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They Expected Inflation to Come in Hot in October; It Came in Sizzling

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The consumer price index was expected to come in hot yet again in October. It came in sizzling.

The actual CPI numbers for last month were even hotter than expected as “transitory” inflation remained well above 5% on an annual basis for the sixth straight month.

The projection was for the CPI to be up 0.6% month-on-month. That would have been a significant increase. But the actual number was even higher, with CPI up 0.9%. On an annual basis, the inflation rate was 6.2% compared with a 5.9% estimate. It was the highest annual CPI gain since 1990.

The total CPI gain for 2021 now stands at 6.3% with two months to go. The annualized gain is 6.84%. That’s more than “moderately” above the Fed’s mythical 2% target.

Stripping out volatile food and energy prices (as if consumers don’t have to eat or put gas in their car) core CPI was up 0.6% against the estimate of 0.4%. Annual core inflation came in at 4.6% compared to a projection of 4%. That was the highest annual core CPI leap since August 1991.

Keep in mind, these numbers are based on a government CPI formula that is created to understate actual inflation. If the government still utilized the formula to calculate inflation that it used in the 70s, we’d already have double-digit inflation.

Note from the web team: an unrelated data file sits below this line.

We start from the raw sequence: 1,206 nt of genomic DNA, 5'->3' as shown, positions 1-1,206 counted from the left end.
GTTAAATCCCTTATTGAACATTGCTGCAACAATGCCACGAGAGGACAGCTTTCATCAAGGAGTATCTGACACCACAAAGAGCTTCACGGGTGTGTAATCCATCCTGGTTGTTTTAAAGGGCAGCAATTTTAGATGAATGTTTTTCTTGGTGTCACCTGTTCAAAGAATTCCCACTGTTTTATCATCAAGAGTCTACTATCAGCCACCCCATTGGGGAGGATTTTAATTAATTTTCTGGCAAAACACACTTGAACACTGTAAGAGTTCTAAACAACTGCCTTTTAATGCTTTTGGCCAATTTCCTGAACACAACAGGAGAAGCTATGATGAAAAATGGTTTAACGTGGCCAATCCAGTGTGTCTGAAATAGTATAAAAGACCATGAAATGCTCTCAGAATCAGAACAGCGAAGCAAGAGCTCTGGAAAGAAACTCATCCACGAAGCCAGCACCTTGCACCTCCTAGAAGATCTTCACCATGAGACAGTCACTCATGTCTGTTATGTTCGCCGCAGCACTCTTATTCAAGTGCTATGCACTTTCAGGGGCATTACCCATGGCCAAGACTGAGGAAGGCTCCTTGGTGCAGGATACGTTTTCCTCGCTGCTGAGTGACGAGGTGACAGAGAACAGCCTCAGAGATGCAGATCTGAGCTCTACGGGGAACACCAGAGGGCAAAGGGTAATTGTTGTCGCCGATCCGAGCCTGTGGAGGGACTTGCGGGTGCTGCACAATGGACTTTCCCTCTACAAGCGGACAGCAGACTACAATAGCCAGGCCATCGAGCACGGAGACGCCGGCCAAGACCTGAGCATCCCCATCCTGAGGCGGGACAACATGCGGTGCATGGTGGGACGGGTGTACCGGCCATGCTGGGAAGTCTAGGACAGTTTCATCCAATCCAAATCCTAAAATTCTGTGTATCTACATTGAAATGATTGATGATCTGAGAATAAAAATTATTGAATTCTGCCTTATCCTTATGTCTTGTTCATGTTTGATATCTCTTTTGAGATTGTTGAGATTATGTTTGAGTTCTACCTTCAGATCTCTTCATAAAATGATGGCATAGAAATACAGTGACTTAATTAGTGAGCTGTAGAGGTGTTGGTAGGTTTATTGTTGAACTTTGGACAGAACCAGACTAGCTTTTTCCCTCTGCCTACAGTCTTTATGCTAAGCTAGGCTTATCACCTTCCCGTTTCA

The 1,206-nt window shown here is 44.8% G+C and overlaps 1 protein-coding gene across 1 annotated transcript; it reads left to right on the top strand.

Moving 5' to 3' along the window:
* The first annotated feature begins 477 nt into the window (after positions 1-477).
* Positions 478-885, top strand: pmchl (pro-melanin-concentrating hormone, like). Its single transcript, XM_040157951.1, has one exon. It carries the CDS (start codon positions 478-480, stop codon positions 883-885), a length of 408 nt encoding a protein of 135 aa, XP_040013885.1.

After the September CPI numbers came out, Peter Schiff said the CPI doesn’t accurately reflect reality.

I think the reality that Americans are facing when they shop is year-over-year inflation rates, or annualized inflation rates, north of 10%. So, we really have double-digit inflation if the government were accurately reporting it.”

Meanwhile, producer prices continue to run ahead of consumer prices. The Producer Price Index charted a 0.6% month-on-month increase with the annual rate up 8.6%. That tied last month’s record-setting rise in producer prices. PPI for commodities skyrocketed 22.2% year-over-year. That was a 48-year high. The last time we saw a higher commodity PPI was November 1974.

The media tends to focus on consumer prices, but as Schiff pointed out in his podcast, businesses ultimately have to recover the cost of production.

Consumers should be concerned about the prices that producers pay. But they generally don’t start to worry until those higher costs get passed on to them in the form of higher prices.”

It appears we’re seeing that begin to happen now.

Higher producer prices don’t bode well for the “transitory” narrative. With producer prices still running ahead of consumer prices, there is a high likelihood businesses will be passing more costs on to consumers in the months ahead.

The Biden administration finally acknowledged higher prices, conceding they hurt Americans’ pocketbooks. But the White House statement essentially blamed them on rising energy prices and “price gouging” — as if that could cause widespread price increases across the entire economy. There is no acknowledgment that printing trillions of dollars out to thin air and showering Americans with stimulus money might be a factor in this inflationary whirlwind.